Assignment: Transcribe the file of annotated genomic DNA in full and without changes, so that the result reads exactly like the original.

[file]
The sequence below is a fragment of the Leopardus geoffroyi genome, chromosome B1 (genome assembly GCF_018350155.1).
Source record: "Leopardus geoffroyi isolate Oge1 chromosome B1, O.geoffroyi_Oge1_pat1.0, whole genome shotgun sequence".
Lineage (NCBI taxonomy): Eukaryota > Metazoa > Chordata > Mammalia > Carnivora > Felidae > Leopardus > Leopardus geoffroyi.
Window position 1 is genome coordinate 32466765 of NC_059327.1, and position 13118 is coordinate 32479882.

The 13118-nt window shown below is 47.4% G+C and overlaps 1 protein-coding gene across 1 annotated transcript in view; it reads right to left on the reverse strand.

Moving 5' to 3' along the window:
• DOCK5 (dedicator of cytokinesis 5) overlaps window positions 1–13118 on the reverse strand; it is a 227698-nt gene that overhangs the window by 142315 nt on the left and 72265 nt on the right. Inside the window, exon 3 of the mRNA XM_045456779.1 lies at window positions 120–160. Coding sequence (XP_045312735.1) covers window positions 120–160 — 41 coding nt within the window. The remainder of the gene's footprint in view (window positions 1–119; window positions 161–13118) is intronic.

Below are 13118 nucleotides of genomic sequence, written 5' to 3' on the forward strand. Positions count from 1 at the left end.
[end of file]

The sequence below is a fragment of the Leopardus geoffroyi genome, chromosome B1 (genome assembly GCF_018350155.1).
Source record: "Leopardus geoffroyi isolate Oge1 chromosome B1, O.geoffroyi_Oge1_pat1.0, whole genome shotgun sequence".
Lineage (NCBI taxonomy): Eukaryota > Metazoa > Chordata > Mammalia > Carnivora > Felidae > Leopardus > Leopardus geoffroyi.
Window position 1 is genome coordinate 32466765 of NC_059327.1, and position 13118 is coordinate 32479882.

The 13118-nt window shown below is 47.4% G+C and overlaps 1 protein-coding gene across 1 annotated transcript in view; it reads right to left on the reverse strand.

Moving 5' to 3' along the window:
• DOCK5 (dedicator of cytokinesis 5) overlaps window positions 1–13118 on the reverse strand; it is a 227698-nt gene that overhangs the window by 142315 nt on the left and 72265 nt on the right. Inside the window, exon 3 of the mRNA XM_045456779.1 lies at window positions 120–160. Coding sequence (XP_045312735.1) covers window positions 120–160 — 41 coding nt within the window. The remainder of the gene's footprint in view (window positions 1–119; window positions 161–13118) is intronic.

Below are 13118 nucleotides of genomic sequence, written 5' to 3' on the forward strand. Positions count from 1 at the left end.